Photo 7: A photo of the Monument to Fallen Fighters in Kruge, Croatia by Vojislav Vasiljević.

The physical illustration of the Monument of the Liberators forcefully emerging from the ground speaks to the nature of the Partisan fighters' rebellious efforts that sprung from a groundswell of popular support and action among the people of this region against fascism and violent occupation. As such, the abstract form radiating from the hillside can be interpreted as a sculptural manifestation of revolutionary efforts in the face of seemingly overwhelming odds and a formidable adversary. The obelisk is sharp and well-defined, it points optimistically toward the sky and even reaches out diagonally beyond its own footprint, appearing to defy gravity and demonstrating its unwillingness to be contained. Across the Yugoslav region, many monuments are built in such a way as to seemingly defy gravity and stand when all our senses say they should fall. This visual incongruity symbolizes the Partisan Army achieving the impossible... going up against the Axis Powers, a much larger force armed with superior firepower, not only do the Partisans remain standing, but they win the day. Furthermore, this dramatic leaning of the sculpture communicates to the viewer an atmosphere of unease and tension with its precarious positioning, leaving us in a state of mind akin to the Partisans who were themselves marching into an uncertain future.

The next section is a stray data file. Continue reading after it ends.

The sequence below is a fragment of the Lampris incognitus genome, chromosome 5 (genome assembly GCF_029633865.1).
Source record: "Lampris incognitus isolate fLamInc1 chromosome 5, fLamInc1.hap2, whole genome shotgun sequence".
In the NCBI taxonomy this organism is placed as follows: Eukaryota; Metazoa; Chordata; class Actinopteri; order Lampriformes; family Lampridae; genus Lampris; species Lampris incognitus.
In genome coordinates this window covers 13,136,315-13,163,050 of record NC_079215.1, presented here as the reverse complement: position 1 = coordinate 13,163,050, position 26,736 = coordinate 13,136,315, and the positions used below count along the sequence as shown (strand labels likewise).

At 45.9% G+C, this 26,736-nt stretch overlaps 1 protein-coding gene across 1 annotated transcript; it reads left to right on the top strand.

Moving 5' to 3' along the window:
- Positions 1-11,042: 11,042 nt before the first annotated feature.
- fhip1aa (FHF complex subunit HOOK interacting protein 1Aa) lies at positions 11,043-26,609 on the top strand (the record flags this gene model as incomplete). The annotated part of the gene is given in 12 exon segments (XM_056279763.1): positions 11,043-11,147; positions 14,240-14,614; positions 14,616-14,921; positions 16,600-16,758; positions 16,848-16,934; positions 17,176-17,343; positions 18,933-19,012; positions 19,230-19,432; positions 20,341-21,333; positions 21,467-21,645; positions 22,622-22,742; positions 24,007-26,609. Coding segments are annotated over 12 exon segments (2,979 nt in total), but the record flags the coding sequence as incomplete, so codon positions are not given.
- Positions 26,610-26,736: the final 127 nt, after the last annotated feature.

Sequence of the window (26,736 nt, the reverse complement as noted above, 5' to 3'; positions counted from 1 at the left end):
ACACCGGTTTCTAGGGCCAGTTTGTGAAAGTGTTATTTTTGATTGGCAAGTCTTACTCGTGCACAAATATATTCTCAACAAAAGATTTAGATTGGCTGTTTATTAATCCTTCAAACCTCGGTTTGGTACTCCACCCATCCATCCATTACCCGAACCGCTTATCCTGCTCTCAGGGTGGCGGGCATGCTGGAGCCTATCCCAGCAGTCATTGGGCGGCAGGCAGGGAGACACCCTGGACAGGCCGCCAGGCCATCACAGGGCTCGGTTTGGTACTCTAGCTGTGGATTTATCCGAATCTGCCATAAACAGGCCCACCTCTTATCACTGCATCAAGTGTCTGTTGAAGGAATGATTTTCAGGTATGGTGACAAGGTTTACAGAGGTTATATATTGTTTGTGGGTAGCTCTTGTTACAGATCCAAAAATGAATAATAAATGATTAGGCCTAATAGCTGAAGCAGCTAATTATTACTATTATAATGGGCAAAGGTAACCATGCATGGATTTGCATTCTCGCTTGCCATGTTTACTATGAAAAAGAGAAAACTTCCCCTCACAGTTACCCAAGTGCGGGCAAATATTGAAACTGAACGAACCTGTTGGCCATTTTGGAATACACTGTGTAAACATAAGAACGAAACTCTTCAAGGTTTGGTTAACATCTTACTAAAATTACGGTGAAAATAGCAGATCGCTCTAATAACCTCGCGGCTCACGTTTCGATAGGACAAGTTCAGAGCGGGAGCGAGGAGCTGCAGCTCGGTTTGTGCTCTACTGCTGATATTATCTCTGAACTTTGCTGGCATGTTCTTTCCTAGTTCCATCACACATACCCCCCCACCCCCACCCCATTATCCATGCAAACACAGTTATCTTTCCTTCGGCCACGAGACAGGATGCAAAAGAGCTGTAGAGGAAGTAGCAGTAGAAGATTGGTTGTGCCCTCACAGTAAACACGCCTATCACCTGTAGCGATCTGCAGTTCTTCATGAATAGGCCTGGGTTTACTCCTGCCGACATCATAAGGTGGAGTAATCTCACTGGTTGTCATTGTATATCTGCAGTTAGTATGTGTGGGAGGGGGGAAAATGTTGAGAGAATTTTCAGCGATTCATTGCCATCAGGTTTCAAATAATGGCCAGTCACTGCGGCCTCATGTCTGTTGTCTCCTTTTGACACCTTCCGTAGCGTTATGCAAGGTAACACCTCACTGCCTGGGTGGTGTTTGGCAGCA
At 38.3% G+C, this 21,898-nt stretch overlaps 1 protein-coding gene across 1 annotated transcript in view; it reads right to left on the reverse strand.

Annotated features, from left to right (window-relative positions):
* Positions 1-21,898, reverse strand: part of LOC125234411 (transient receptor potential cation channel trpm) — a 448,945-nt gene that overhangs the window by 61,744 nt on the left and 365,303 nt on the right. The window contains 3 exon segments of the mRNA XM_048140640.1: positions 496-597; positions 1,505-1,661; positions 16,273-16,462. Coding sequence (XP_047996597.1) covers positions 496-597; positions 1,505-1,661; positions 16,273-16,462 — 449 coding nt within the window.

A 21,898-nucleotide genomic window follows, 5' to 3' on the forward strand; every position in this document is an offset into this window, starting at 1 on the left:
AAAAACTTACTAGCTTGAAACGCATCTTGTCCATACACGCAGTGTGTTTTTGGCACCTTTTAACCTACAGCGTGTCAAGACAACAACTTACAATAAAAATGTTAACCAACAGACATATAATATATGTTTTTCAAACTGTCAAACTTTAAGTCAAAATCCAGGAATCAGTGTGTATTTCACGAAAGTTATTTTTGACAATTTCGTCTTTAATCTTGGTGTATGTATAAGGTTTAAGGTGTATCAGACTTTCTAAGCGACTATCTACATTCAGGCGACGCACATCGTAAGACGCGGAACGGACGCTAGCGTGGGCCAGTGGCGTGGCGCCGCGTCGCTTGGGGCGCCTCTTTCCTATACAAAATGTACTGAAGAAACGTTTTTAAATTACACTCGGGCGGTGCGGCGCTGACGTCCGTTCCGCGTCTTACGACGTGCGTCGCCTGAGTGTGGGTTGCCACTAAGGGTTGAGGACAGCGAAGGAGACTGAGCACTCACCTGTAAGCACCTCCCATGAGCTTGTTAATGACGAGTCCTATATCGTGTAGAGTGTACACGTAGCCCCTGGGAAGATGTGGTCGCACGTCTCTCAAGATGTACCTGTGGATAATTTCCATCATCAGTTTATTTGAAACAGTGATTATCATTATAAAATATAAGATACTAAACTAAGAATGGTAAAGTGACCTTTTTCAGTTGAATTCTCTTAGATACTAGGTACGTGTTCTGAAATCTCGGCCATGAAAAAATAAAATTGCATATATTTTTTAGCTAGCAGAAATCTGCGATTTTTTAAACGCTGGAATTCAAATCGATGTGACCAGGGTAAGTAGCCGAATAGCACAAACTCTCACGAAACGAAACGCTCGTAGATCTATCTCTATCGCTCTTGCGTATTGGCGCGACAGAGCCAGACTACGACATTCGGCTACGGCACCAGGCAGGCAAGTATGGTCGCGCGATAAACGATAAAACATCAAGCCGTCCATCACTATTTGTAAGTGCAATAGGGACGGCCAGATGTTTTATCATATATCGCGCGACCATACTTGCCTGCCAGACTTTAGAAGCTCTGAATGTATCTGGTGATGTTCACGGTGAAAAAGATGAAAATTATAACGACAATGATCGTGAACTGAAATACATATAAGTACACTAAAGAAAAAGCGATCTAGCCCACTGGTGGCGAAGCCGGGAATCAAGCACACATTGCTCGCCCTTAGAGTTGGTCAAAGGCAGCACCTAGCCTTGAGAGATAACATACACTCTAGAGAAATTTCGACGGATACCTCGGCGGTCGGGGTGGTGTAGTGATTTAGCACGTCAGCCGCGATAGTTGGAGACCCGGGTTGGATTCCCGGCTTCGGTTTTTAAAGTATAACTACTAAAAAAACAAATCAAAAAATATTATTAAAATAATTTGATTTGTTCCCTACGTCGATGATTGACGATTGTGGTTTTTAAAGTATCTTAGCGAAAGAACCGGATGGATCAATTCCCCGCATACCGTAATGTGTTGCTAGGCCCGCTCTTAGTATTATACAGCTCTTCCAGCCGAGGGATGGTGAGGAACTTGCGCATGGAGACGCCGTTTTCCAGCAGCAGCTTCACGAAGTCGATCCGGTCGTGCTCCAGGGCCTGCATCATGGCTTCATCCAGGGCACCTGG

Meanwhile, another interesting symbolic aspect of this monument to examine is its dramatically tapered base. This flaired skirt around the base of the sculpture makes the work appear almost like the trunk of a tree. Such symbolism insinuates the monument itself has roots that stretch into the ground far beyond what we can see. As such, seeing the towering obelisk as a embodiment of domestic revolutionary action, we thus can understand its origin as far beyond just this location, but instead stretching out all across the landscape, to ever valley, mountain top and field across the region. In other words, the revolution was always within the land, the people of Yugoslavia were merely expressions of it.

Status and Condition: